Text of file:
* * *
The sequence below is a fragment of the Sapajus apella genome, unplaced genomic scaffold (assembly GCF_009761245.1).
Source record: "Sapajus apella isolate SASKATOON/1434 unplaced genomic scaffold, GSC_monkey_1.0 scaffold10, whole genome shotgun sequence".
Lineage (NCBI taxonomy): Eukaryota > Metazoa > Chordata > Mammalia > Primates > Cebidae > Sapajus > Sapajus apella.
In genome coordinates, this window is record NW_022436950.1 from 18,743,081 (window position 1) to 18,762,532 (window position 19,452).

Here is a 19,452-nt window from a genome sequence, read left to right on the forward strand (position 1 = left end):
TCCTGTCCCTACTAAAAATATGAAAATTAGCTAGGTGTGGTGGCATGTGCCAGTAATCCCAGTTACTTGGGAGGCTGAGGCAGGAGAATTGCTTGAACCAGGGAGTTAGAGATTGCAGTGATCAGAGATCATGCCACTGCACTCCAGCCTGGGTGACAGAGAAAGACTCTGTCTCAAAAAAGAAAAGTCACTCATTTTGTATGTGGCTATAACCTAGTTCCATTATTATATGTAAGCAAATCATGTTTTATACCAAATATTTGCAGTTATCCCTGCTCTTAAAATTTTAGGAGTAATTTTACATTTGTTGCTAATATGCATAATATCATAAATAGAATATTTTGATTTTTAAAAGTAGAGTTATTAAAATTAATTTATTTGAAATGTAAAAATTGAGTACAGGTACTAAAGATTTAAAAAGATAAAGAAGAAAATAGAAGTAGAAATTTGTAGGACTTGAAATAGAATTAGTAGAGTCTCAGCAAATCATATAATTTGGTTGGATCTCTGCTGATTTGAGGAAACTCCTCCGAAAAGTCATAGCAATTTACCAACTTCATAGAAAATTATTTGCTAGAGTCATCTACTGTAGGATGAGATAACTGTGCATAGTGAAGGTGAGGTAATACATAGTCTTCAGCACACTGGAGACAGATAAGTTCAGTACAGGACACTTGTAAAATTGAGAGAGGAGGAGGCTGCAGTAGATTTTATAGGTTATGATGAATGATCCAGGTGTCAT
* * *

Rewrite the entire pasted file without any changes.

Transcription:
The sequence below is a fragment of the Sapajus apella genome, unplaced genomic scaffold (assembly GCF_009761245.1).
Source record: "Sapajus apella isolate SASKATOON/1434 unplaced genomic scaffold, GSC_monkey_1.0 scaffold10, whole genome shotgun sequence".
Lineage (NCBI taxonomy): Eukaryota > Metazoa > Chordata > Mammalia > Primates > Cebidae > Sapajus > Sapajus apella.
In genome coordinates, this window is record NW_022436950.1 from 18,743,081 (window position 1) to 18,762,532 (window position 19,452).

Here is a 19,452-nt window from a genome sequence, read left to right on the forward strand (position 1 = left end):
TCCTGTCCCTACTAAAAATATGAAAATTAGCTAGGTGTGGTGGCATGTGCCAGTAATCCCAGTTACTTGGGAGGCTGAGGCAGGAGAATTGCTTGAACCAGGGAGTTAGAGATTGCAGTGATCAGAGATCATGCCACTGCACTCCAGCCTGGGTGACAGAGAAAGACTCTGTCTCAAAAAAGAAAAGTCACTCATTTTGTATGTGGCTATAACCTAGTTCCATTATTATATGTAAGCAAATCATGTTTTATACCAAATATTTGCAGTTATCCCTGCTCTTAAAATTTTAGGAGTAATTTTACATTTGTTGCTAATATGCATAATATCATAAATAGAATATTTTGATTTTTAAAAGTAGAGTTATTAAAATTAATTTATTTGAAATGTAAAAATTGAGTACAGGTACTAAAGATTTAAAAAGATAAAGAAGAAAATAGAAGTAGAAATTTGTAGGACTTGAAATAGAATTAGTAGAGTCTCAGCAAATCATATAATTTGGTTGGATCTCTGCTGATTTGAGGAAACTCCTCCGAAAAGTCATAGCAATTTACCAACTTCATAGAAAATTATTTGCTAGAGTCATCTACTGTAGGATGAGATAACTGTGCATAGTGAAGGTGAGGTAATACATAGTCTTCAGCACACTGGAGACAGATAAGTTCAGTACAGGACACTTGTAAAATTGAGAGAGGAGGAGGCTGCAGTAGATTTTATAGGTTATGATGAATGATCCAGGTGTCAT